What opportunities and challenges do China’s ambitious urbanization plans hold? More than 100 million people will move to China’s cities in the next decade, even as China’s leaders strive to develop a more services-focused economy and get severe pollution under control. “We believe there does not have to be a trade-off between environmental and economic prosperity” as the urbanization process moves forward, said Elle Carberry, Paulson Institute Managing Director, and head of the Institute’s Climate Change & Air Quality Program. She was speaking on a panel in Beijing at the US-China Business Council’s annual meeting.
The panelists noted that China’s leaders are trying to promote more balanced urban development. “China is discouraging growth in megacities, somewhat discouraging growth in larger cities, tolerating it in medium sized cities… and very actively encouraging growth in towns and cities smaller than 1 million people,” said KPMG Partner David Frey, adding that China’s new urbanization plan emphasizes livability and quality of life. He pointed out that new key performance indicators for government officials include sustainability and environmental performance instead of basing evaluations purely on GDP growth.
Carberry spoke about the key messages in the Paulson Institute’s recently released report, Climate Change, Air Quality and the Economy, and the Institute’s belief that there are “key places where small policy changes can release market forces” that will contribute to cleaner air, climate change mitigation and economic growth, all while the country undergoes continued urbanization. The policy areas that the Institute is focusing on include power sector reform, electricity demand response, building energy disclosure and carbon emissions trading.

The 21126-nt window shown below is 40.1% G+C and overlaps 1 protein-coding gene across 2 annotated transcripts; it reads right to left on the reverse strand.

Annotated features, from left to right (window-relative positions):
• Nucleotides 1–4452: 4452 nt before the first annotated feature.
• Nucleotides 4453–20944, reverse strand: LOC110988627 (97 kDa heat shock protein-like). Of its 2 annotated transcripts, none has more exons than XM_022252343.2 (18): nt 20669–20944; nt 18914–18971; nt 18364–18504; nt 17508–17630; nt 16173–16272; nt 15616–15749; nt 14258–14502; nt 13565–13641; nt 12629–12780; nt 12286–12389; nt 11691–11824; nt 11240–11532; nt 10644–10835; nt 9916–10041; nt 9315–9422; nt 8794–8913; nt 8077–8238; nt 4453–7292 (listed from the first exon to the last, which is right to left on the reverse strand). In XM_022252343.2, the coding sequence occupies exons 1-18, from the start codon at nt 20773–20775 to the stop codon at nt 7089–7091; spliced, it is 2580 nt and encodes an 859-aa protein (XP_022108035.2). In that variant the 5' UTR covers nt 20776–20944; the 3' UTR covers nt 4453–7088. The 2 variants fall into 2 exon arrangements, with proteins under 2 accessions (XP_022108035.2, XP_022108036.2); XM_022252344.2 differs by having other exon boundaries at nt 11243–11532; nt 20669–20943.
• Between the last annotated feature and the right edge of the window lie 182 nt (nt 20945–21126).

On the panel, China Development Bank Executive Director of Green and Smart Urbanization Xu Jingjing spoke about the bank’s work over the past two decades financing China’s urbanization. China plans to make a 320 billion RMB investment in sustainable urbanization over the next five years, 15% of which is financeable by cities, with the remaining 85% coming from capital markets, Frey told the audience. Both Frey and Xu spoke about the rise and increase popularity of public-private partnerships in China.
One guest asked the panelists if they had witnessed increasing favoritism toward local firms over the past few years. “Version 2.0 of Chinese urbanization is all about quality,” Xu said. The panelists noted that China is prioritizing adaptation of global best practices in its urbanization plans.